Alpha-blockers relax the neck of the bladder and make it easier for urine to flow. Examples of alpha-1-blockers are doxazosin, prazosin, alfulzocin, terazosin, and tamsulosin.
Dutasteride and finasteride are two medications that lower the levels of hormones produced by the prostate gland. With some cases, when hormonal levels decrease, the size of the prostate decreases and urine flow improves. On the downside, however, these medications may also cause impotence and decreased sex drive.
Antibiotics can be used if your prostate becomes chronically inflamed, a condition known as prostatitis. Treating prostatitis with antibiotics can also improve your symptoms of BPH. Antibiotics are also helpful with urinary tract infections (UTIs). These infections can occur whenever urine flow from the bladder is decreased.
Minimally Invasive Procedures
There are minimally invasive procedures available that may be used in an outpatient setting.
These involve inserting an instrument into your urethra and into the prostate gland. Here is a list of these non-surgical alternatives:
- transurethral needle ablation (TUNA) (radio waves are used to scar and shrink prostate tissue)
- transurethral microwave therapy (TUMT) (microwave energy is used to eliminate prostate tissue)
- water induced thermotherapy (WIT) (heated water is used to destroy excess prostate tissue)
- high-intensity focused ultrasound (HIFU) (sonic energy is used to eliminate excess prostate tissue)
Surgery for BPH
Surgery in a hospital setting might be recommended if you have any of the following symptoms:
- kidney failure
- bladder stones
- recurrent UTIs
- inability to empty the bladder
- recurrent blood in the urine
Surgery can relieve symptoms of BPH, but BPH can return even after surgical intervention. Here’s a list of surgeries relevant to an enlarged prostate.
- Tranurethral resection of the prostate (TURP) is the most commonly used surgical treatment for BPH. A small instrument is inserted through your urethra into the prostate. The prostate is then removed piece by piece. This procedure usually requires a hospital stay.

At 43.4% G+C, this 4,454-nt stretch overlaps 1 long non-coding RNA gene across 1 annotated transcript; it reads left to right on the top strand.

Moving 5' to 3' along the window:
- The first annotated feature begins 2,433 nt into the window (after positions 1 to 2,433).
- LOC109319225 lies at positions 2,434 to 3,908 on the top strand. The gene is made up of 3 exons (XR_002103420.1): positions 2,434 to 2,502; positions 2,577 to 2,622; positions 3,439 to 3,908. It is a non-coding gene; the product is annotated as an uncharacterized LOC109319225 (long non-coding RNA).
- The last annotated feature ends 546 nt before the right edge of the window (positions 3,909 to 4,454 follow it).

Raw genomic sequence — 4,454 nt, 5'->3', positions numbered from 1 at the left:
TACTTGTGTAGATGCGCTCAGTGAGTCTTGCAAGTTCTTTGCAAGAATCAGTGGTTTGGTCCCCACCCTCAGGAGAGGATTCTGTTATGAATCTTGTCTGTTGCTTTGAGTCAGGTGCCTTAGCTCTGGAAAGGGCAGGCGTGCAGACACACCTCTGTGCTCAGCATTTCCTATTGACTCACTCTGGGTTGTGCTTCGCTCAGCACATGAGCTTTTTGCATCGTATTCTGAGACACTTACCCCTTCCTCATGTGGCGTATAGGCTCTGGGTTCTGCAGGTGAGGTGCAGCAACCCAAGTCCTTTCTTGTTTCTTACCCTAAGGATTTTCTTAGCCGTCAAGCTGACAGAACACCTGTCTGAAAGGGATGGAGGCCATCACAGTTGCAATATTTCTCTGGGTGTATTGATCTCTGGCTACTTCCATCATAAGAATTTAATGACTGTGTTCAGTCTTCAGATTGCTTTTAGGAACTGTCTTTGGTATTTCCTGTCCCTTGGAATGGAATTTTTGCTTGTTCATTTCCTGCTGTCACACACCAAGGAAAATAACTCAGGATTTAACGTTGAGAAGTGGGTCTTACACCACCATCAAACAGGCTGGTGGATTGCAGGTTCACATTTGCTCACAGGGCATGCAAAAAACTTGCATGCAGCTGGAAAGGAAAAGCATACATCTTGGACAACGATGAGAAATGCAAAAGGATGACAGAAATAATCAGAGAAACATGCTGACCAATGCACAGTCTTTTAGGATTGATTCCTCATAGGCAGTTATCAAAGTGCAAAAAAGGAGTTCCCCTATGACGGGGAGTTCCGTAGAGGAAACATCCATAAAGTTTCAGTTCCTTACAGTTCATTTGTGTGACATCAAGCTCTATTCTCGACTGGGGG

- Simple prostatectomy: An incision is made in your abdomen or perineum (the area behind the scrotum). The inner part of your prostate is removed, leaving the outer part behind. This procedure uses general or spinal anesthesia. Hospitalization may last for five to 10 days.
- Transurethral incision of the prostate (TUIP): This procedure starts off similar to TURP, but the prostate is not removed. Instead, a small incision is made in your prostate that will enlarge your bladder outlet and the urethra. The incision allows urine to flow more freely. You may or may not require a hospital stay with this procedure.
Men who have long-standing history of BPH may develop the following complications:
- urinary tract infections
- urinary stones
- kidney damage
- bleeding in the urinary tract
- sudden onset of an inability to urinate
Many men ignore their symptoms of BPH. However, early treatment can help you avoid potentially dangerous complications. Call your doctor if you are urinating less than usual and your bladder is not emptying completely. Let your doctor know if you are experiencing chills, fever, pain in you back, side or abdomen, and if you see blood or pus in your urine.
Also, talk with your doctor about any of your medications that might be affecting your urinary system, such as antidepressants, diuretics, antihistamines or sedatives. Your doctor can make any necessary medication adjustments. Do not attempt to adjust your medications or doses yourself. Let your doctor know if you have taken self-care measures for your symptoms (for at least two months) without any noticeable improvement.